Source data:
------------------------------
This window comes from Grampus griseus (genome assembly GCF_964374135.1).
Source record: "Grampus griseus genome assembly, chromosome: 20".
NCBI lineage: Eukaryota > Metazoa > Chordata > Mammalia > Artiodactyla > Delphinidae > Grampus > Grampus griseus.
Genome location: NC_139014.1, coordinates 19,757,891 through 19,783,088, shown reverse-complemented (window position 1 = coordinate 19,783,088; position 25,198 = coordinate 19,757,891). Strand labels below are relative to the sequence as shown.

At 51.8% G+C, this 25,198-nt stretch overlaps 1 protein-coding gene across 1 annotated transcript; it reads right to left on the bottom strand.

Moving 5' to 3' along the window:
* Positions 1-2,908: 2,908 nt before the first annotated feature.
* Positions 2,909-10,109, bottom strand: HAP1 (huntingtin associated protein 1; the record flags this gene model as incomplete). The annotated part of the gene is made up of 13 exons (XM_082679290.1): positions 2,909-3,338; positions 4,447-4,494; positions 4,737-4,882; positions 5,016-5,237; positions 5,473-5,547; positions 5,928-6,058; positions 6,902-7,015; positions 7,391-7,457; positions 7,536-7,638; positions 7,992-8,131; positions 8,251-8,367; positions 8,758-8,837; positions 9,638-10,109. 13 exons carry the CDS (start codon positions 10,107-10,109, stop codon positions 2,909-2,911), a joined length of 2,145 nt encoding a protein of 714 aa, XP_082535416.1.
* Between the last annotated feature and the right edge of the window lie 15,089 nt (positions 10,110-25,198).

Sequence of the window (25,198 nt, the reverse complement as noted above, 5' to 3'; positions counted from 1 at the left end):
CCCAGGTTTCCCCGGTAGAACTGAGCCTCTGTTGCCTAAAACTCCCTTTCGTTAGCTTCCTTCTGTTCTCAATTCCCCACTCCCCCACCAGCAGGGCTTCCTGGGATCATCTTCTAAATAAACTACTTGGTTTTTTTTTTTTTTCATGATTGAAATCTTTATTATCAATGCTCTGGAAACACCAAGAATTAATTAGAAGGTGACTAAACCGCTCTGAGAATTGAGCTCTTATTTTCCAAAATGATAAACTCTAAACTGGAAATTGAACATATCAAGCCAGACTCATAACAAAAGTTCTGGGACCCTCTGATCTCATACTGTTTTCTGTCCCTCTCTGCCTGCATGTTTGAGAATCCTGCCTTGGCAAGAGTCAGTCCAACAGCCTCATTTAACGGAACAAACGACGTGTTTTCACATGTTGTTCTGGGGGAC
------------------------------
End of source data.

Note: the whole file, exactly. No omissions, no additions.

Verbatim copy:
This window comes from Grampus griseus (genome assembly GCF_964374135.1).
Source record: "Grampus griseus genome assembly, chromosome: 20".
NCBI lineage: Eukaryota > Metazoa > Chordata > Mammalia > Artiodactyla > Delphinidae > Grampus > Grampus griseus.
Genome location: NC_139014.1, coordinates 19,757,891 through 19,783,088, shown reverse-complemented (window position 1 = coordinate 19,783,088; position 25,198 = coordinate 19,757,891). Strand labels below are relative to the sequence as shown.

At 51.8% G+C, this 25,198-nt stretch overlaps 1 protein-coding gene across 1 annotated transcript; it reads right to left on the bottom strand.

Moving 5' to 3' along the window:
* Positions 1-2,908: 2,908 nt before the first annotated feature.
* Positions 2,909-10,109, bottom strand: HAP1 (huntingtin associated protein 1; the record flags this gene model as incomplete). The annotated part of the gene is made up of 13 exons (XM_082679290.1): positions 2,909-3,338; positions 4,447-4,494; positions 4,737-4,882; positions 5,016-5,237; positions 5,473-5,547; positions 5,928-6,058; positions 6,902-7,015; positions 7,391-7,457; positions 7,536-7,638; positions 7,992-8,131; positions 8,251-8,367; positions 8,758-8,837; positions 9,638-10,109. 13 exons carry the CDS (start codon positions 10,107-10,109, stop codon positions 2,909-2,911), a joined length of 2,145 nt encoding a protein of 714 aa, XP_082535416.1.
* Between the last annotated feature and the right edge of the window lie 15,089 nt (positions 10,110-25,198).

Sequence of the window (25,198 nt, the reverse complement as noted above, 5' to 3'; positions counted from 1 at the left end):
CCCAGGTTTCCCCGGTAGAACTGAGCCTCTGTTGCCTAAAACTCCCTTTCGTTAGCTTCCTTCTGTTCTCAATTCCCCACTCCCCCACCAGCAGGGCTTCCTGGGATCATCTTCTAAATAAACTACTTGGTTTTTTTTTTTTTTCATGATTGAAATCTTTATTATCAATGCTCTGGAAACACCAAGAATTAATTAGAAGGTGACTAAACCGCTCTGAGAATTGAGCTCTTATTTTCCAAAATGATAAACTCTAAACTGGAAATTGAACATATCAAGCCAGACTCATAACAAAAGTTCTGGGACCCTCTGATCTCATACTGTTTTCTGTCCCTCTCTGCCTGCATGTTTGAGAATCCTGCCTTGGCAAGAGTCAGTCCAACAGCCTCATTTAACGGAACAAACGACGTGTTTTCACATGTTGTTCTGGGGGAC